Monday 4 June 2018

OK, I'm a Christian - Now what? Lifestyle, politics or consciousness

Christianity has at least two steps - the first is becoming a Christian, which happens in a moment. This is a wonderful experience; but after some time the overwhelming feeling fades - as it is meant to. Then the question arises - what now?

Traditionally, the convert spends the rest of his mortal days learning and practising the Christian 'lifestyle' as it is understood by the denomination of his church in a particular time and place. That is one possibility.

Modern liberal Christians - a many evangelicals - reject a highly detailed prescribed lifestyle as being unscriptural; and there is a tendency for such to put their efforts into 'politics' of one sort or another: into trying to achieve Social Change. This usually ends, sooner or later, by leading out of Christianity; at least it does nowadays, when politics is so corrupting and evil.

If we reject (or cannot live by) a detailed-prescribed lifestyle; and if we also reject the mainstream 'social activism' of the mainstream churches - what then?

Another way forward is the spiritual - to cultivate and strengthen the spiritual side of of Christianity. In other words, to work on the form as well as the content of our faith.  

Another way to put this is to try and change our consciousness. That is the very texture of the way we think and feel - and to make it more Christian. Because the spiritual is not restricted to believing in Jesus in the same way we believe in the factual validity of an Encyclopedia; Christian belief is supposed to be a different, deeper, wider, personally-involved way of believing. 

Because mainstream modern consciousness, the way that most people including Christians think and feel, is in conflict with Christianity. We are materialists, prone to positivism, scientism - we live in a world of dead (un-alive) 'things'. We experience being cut-off from the world.

So long as people experience and think this way, they are falling far short of the way that we ought to be experiencing and thinking.

So, this is something that a newly-minted Christian could do; something to work-on that would enrich and strengthen their faith; a life's work, indeed.


Chiu ChunLing said...

It might be useful to specify that literature (particularly the scriptures, but the extensive work of faithful but not authoritative Christian believers) is an important method of developing consciousness.

Music can also be crucial, though I don't believe that the beliefs of the composers are as crucial as their aesthetic sense of the universe as a deeply orderly entity (it should be noted that one need not subscribe to formal beliefs about the nature and structure of the universe to have and communicate such an aesthetic). But music alone is insufficient to guide contemplation, it can help us feel the meaningfulness of life but cannot fill in any details of that meaning.

Of course, hymns often combine literature and music, but one runs out of them faster than one runs out of Christian literature or beautiful music.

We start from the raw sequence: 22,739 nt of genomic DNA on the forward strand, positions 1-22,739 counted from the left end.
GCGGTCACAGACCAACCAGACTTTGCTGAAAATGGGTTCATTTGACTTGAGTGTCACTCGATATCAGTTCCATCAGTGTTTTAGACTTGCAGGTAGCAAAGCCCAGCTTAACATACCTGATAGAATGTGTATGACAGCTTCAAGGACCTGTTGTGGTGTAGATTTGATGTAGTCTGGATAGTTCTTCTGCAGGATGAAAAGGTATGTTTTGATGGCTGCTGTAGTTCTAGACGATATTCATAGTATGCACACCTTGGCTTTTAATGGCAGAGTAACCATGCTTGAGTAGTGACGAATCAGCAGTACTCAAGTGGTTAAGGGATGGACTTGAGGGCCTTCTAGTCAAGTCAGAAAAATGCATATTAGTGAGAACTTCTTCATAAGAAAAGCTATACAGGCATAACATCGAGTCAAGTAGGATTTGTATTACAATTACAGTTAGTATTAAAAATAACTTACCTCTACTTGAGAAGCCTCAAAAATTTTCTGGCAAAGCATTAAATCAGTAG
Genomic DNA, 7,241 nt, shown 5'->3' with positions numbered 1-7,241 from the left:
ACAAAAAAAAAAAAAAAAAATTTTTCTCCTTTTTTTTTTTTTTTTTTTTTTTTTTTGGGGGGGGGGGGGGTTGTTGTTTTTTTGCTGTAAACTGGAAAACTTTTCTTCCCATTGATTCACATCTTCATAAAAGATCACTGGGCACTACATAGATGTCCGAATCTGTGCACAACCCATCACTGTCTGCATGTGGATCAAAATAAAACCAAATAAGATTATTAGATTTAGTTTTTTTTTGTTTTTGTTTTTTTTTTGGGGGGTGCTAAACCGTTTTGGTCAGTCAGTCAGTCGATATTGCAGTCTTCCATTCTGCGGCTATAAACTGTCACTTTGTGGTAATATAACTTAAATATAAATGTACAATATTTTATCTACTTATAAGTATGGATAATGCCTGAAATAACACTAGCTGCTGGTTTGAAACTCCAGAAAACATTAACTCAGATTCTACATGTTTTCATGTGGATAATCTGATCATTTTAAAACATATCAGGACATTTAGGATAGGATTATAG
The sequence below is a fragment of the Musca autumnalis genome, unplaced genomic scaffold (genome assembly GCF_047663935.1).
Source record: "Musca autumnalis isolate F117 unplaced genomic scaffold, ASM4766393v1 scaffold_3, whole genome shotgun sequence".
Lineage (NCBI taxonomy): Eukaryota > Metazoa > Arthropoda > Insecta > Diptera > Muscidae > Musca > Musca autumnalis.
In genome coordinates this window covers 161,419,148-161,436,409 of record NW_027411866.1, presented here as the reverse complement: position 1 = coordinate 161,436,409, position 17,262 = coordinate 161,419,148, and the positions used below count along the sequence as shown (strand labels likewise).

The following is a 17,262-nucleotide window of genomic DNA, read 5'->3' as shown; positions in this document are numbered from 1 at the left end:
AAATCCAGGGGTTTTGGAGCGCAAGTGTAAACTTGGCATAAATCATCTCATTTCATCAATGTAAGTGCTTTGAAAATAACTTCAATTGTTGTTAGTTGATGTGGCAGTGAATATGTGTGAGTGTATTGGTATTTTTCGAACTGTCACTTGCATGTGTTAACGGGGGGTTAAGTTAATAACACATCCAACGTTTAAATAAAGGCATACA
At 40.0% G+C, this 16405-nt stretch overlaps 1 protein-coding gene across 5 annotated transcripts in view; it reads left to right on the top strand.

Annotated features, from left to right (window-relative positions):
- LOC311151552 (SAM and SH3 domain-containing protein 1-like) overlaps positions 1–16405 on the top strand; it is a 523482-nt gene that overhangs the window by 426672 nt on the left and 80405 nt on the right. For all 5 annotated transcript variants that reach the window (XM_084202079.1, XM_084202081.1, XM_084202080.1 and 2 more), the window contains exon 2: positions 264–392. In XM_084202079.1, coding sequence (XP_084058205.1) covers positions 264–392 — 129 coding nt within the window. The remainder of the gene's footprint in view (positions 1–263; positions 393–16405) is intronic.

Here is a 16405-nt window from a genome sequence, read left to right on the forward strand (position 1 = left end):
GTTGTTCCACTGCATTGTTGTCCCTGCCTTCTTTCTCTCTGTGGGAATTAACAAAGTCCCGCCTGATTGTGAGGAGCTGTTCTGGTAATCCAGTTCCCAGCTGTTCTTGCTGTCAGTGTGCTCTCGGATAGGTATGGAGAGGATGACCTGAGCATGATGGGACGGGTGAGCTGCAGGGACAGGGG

lgude said...

Aquinas looked back a what was arguably one of a handful of great intellectual achievements in human history and saw all his work as 'straw' compared to the direct experience of God. A change of consciousness is exactly the task of a Christian life well lived. When forced down to the last and simplest things, 'the peace that passeth all understanding' is not a bon mot or a religious abstraction but a lived experience that can only be the product of Christian practice. Thank you for a great evening reflection.

Ben Pratt said...

This spiritual/consciousness work is also necessary for those who are seeking to live a denomination-prescribed lifestyle. Otherwise it becomes merely a Pharisaical going-through-the-motions and poisons the spiritual well for the next generation and for future converts.

FSL said...
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Bruce Charlton said...

@mistaben - Yes, agreed. I am unhappy with the way that so many eminent and influential Christians have (in th epast as well as now) blithely asserted that they have a spiritual 'blind spot' and lack any experience with what they might term 'mystical experiences' - and do so in a way that implies that this does not matter, and needs no work or striving to correct.

They are correct in implying that this deficit does not bar them from salvation - any more than any repented sin bars any Christian from salvation; but this attitude fails to recognise the unnatural perversion of life that is mainstream modern materialism.

We ALL *ought to* be striving to escape from this state of perverted alienation, which underpins the mass apostasy and enfeebles the faith of so many.

Chiu ChunLing said...

I think it is becoming to remain modest about one's spiritual experiences (not least because the more profound they are, the more sacred and private we should keep them, except what we are commanded to preach as revelation to the world), but there is a destructive spirit of false humility which arises from the cultural Marxism of our time.

It is bad enough if they merely claim sympathy for their own lack, but more often what they claim is that Christianity as a whole has nothing to offer those seeking spiritual improvement.